The submissions committee looks forward to reviewing any papers that address the foregoing topics.  Abstracts should be comprehensive enough to allow the review committee to meaningfully evaluate the aims and likely content of papers they propose.  Eligible law faculty  are invited to submit manuscripts or abstracts dealing with any aspect of the foregoing topics. Untenured faculty members are particularly encouraged to submit manuscripts or abstracts.  

The initial review of the papers will be blind.  Accordingly the author should submit a cover letter with the paper.  However, the paper itself, including the title page and footnotes must not contain any references identifying the author or the author’s school.  The submitting author is responsible for taking any steps necessary to redact self-identifying text or footnotes. 

Papers may be accepted for publication but must not be published prior to the Annual Meeting.

Deadline and submission method

To be considered, papers must be submitted electronically to Erik Gerding at [email protected]  The deadline for submission is August 102012

Papers will be selected after review by members of a Committee appointed by the Chairs of the two sections.  The authors of the selected papers will be notified by September 30, 2012. 

The Call for Paper participants will be responsible for paying their annual meeting registration fee and travel expenses.

Eligibility

Full-time faculty members of AALS member law schools are eligible to submit papers.  The following are ineligible to submit: foreign, visiting (without a full-time position at an AALS member law school) and adjunct faculty members, graduate students, fellows, non-law school faculty, and faculty at fee-paid non-member schools. 

Please forward this Call for Papers to any eligible faculty who might be interested.

 

 

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July 06, 2012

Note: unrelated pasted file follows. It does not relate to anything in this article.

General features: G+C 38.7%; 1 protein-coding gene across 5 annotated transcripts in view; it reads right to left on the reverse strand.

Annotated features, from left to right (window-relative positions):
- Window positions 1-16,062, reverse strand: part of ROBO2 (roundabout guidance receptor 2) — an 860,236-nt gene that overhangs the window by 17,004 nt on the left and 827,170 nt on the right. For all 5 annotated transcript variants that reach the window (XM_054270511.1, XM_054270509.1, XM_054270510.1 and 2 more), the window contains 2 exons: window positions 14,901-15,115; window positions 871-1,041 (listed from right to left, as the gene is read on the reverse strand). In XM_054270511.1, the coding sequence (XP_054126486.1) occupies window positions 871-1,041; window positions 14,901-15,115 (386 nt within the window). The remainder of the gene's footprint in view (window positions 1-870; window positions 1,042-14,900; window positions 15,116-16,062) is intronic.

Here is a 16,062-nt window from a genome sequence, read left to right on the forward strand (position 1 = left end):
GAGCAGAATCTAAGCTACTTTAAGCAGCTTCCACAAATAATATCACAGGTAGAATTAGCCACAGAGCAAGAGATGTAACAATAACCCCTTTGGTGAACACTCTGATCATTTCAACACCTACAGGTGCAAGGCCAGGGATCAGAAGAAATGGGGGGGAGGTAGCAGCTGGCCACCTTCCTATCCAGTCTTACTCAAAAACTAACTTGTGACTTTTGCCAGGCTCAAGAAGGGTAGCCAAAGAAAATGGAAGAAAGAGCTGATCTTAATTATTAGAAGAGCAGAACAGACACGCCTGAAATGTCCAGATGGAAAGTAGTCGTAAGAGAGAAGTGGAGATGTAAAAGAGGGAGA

Institute For Transnational Arbitration - Winter Forum - Call For Papers
Posted by David Zaring

Here's a conference which may be of interest to the internationally minded Glom readers, from Jarrod Wong:

The Institute for Transnational Arbitration (ITA) will be holding its Second Annual Winter Forum at the Biltmore Hotel in Miami, Florida on January 24-25, 2013.

The first half of the Winter Forum will showcase two works-in-progress selected pursuant to a Call-for-Papers, encompassing presentations by authors, commentary by internationally recognized academics and practitioners, and interactive discussion among all participants.  After a conversation over lunch with renowned authority Gary Born, chair of the International Arbitration Practice Group of WilmerHale, the Winter Forum will feature a Tylney-Hall-style discussion forum, before concluding with a select year-in-review of noteworthy events in international arbitration.

We are now inviting submission of proposals on international arbitration for the Call-for-Papers.  All proposals must be submitted via email to [email protected] by Sept 1, 2012.   Any questions should be directed to either of the ITA Winter Forum 2013 Co-Chairs, Joseph Matthews ([email protected]) or Jarrod Wong ([email protected]).  Full details can be found at this link:  http://www.cailaw.org/ita/2013winforum_papers.pdf   

 

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May 17, 2012
Call For Papers: AALS Section on Insurance Law
Posted by David Zaring

“Insurance and Consumer Protection”

2013 AALS Annual Meeting

January 4-7, 2013

New Orleans, Louisiana

The AALS Section on Insurance Law will hold a program on Insurance and Consumer Protection during the AALS 2013 Annual Meeting in New Orleans. The program is scheduled for Sunday, January 6, 2013, from 10:30 AM to 12:15 PM. The program will feature a panel of leading research on consumer protection and insurance markets. Panelists scheduled to participate include: Shawn Cole (Harvard Business School), Kyle Logue (University of Michigan Law School), and Lauren Willis (Loyola Law School Los Angeles). We are looking to add one additional panelist through this Call for Papers.

Submissions: To be considered, a draft paper or proposal must be submitted by email to Joshua C. Teitelbaum, Program Chair, at [email protected]. A proposal must be comprehensive enough to allow for a meaningful evaluation of the proposed paper. Submissions must be in PDF format.

Deadline: The deadline for submissions is Tuesday, September 4, 2012. Decisions will be announced by Friday, September 28, 2012.

Eligibility: Full-time faculty members of AALS member law schools are eligible to submit. Faculty at fee-paid law schools; foreign, visiting and adjunct faculty members; graduate students; fellows; and non-law school faculty are not eligible to submit. Papers may already be accepted for publication, provided that the paper will not be published before the AALS meeting.

Expenses: The panelist selected through this Call for Papers will be responsible for paying his or her own annual meeting registration fee and travel expenses.

Inquiries: Inquiries about this Call for Papers may be submitted to Joshua C. Teitelbaum, Georgetown University Law Center, [email protected], (202) 661-6589.

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May 07, 2012